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Thread: The Gut as Reservoir of Antibiotic Resistance

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    Administrator Islander's Avatar
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    Default The Gut as Reservoir of Antibiotic Resistance

    The Gut as Reservoir of Antibiotic Resistance: Microbial Diversity of Tetracycline Resistance in Mother and Infant

    Lisbeth E. de Vries,1,2 Yvonne Vallès,3 Yvonne Agersø,2 Parag A. Vaishampayan,4¤a Andrea García-Montaner,3 Jennifer V. Kuehl,4¤b Henrik Christensen,1 Miriam Barlow,5 and M. Pilar Francino3,4,5*
    1Department of Veterinary Disease Biology, University of Copenhagen, Frederiksberg, Denmark
    2National Food Institute, Technical University of Denmark, Lyngby, Denmark
    3Unitat Mixta d'Investigació en Genòmica i Salut, Centre Superior d'Investigació en Salut Pública/Universitat de València-Institut Cavanilles, València, Spain
    4Evolutionary Genomics Program, Department of Energy Joint Genome Institute, Walnut Creek, California, United States of America
    5School of Natural Sciences, University of California Merced, Merced, California, United States of America
    Jack Anthony Gilbert, Editor
    Argonne National Laboratory, United States of America
    * E-mail:
    Conceived and designed the experiments: LEdV YA PAV HC MB MPF. Performed the experiments: LEdV YV PAV AG-M JVK. Analyzed the data: LEdV YV AG-M MPF. Contributed reagents/materials/analysis tools: YA JVK HC MB MPF. Wrote the paper: LEdV MPF.
    ¤aCurrent address: Jet Propulsion Laboratory, NASA Biotechnology and Planetary Protection Group, Pasadena, California, United States of America
    ¤bCurrent address: Physical Biosciences Division, Lawrence Berkeley National Laboratory, Berkeley, California, United States of America
    Received September 10, 2010; Accepted June 7, 2011.

    The microbiota in the human gastrointestinal tract (GIT) is highly exposed to antibiotics, and may be an important reservoir of resistant strains and transferable resistance genes. Maternal GIT strains can be transmitted to the offspring, and resistances could be acquired from birth. This is a case study using a metagenomic approach to determine the diversity of microorganisms conferring tetracycline resistance (Tcr) in the guts of a healthy mother-infant pair one month after childbirth, and to investigate the potential for horizontal transfer and maternal transmission of Tcr genes. Fecal fosmid libraries were functionally screened for Tcr, and further PCR-screened for specific Tcr genes. Tcr fosmid inserts were sequenced at both ends to establish bacterial diversity. Mother and infant libraries contained Tcr, although encoded by different genes and organisms. Tcr organisms in the mother consisted mainly of Firmicutes and Bacteroidetes, and the main gene detected was tet(O), although tet(W) and tet(X) were also found. Identical Tcr gene sequences were present in different bacterial families and even phyla, which may indicate horizontal transfer within the maternal GIT. In the infant library, Tcr was present exclusively in streptococci carrying tet(M), tet(L) and erm(T) within a novel composite transposon, Tn6079. This transposon belongs to a family of broad host range conjugative elements, implying a potential for the joint spread of tetracycline and erythromycin resistance within the infant's gut. In addition, although not found in the infant metagenomic library, tet(O) and tet(W) could be detected in the uncloned DNA purified from the infant fecal sample. This is the first study to reveal the diversity of Tcr bacteria in the human gut, to detect a likely transmission of antibiotic resistance from mother to infant GITs and to indicate the possible occurrence of gene transfers among distantly related bacteria coinhabiting the GIT of the same individual.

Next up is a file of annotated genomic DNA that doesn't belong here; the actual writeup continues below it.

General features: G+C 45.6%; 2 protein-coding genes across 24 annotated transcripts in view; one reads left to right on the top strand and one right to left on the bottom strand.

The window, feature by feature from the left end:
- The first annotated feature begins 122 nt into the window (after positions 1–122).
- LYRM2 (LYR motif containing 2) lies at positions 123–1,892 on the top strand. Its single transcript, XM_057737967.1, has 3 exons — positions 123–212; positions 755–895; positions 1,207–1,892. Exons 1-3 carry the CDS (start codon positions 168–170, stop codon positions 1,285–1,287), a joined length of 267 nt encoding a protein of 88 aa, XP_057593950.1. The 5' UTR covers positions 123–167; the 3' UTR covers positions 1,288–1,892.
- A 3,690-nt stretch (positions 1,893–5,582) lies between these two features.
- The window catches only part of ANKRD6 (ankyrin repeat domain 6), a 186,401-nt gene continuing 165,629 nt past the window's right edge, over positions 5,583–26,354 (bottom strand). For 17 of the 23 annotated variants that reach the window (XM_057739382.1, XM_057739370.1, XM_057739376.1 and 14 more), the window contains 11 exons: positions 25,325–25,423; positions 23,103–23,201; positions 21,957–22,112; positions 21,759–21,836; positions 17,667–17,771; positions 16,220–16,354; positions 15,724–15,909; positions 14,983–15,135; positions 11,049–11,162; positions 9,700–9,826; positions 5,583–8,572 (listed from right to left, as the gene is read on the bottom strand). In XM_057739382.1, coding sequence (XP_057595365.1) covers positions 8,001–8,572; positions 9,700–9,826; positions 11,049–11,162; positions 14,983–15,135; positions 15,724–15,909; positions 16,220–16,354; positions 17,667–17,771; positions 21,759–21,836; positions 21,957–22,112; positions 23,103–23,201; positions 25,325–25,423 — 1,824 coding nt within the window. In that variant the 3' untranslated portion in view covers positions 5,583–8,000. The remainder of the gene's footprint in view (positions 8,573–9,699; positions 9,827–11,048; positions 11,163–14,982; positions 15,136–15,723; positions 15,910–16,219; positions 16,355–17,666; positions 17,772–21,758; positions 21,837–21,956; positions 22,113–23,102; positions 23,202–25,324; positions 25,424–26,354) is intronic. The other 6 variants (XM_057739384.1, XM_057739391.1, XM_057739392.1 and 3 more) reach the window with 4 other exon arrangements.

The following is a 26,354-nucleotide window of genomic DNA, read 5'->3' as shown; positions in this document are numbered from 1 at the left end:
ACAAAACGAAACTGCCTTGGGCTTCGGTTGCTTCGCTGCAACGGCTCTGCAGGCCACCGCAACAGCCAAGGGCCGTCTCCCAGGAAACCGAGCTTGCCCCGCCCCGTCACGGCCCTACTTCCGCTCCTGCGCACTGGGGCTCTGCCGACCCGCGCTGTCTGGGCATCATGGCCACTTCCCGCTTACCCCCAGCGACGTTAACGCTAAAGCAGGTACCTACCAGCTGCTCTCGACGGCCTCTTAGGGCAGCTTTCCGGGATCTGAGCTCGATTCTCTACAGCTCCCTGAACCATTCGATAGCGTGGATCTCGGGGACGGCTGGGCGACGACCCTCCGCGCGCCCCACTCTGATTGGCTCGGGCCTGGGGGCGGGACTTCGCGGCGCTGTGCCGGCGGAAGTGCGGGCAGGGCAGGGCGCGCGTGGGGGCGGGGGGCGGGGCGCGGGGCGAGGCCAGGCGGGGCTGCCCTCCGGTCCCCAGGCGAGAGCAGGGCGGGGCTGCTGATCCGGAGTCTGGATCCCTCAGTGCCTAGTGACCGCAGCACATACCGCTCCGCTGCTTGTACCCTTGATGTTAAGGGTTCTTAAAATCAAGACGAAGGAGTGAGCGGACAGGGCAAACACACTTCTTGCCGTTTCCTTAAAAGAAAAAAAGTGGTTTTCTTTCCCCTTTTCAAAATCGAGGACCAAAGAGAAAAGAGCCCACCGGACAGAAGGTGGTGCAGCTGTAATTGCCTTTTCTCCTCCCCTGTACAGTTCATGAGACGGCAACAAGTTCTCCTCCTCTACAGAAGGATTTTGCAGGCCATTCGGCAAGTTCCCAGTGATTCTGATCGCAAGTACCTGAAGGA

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    Veteran Member Reesacat's Avatar
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    24th September 2007
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    Default Re: The Gut as Reservoir of Antibiotic Resistance

    With the high load of antibiotics in conventional meat and milk production leading to more antibiotic-resistant strains this is very scary.

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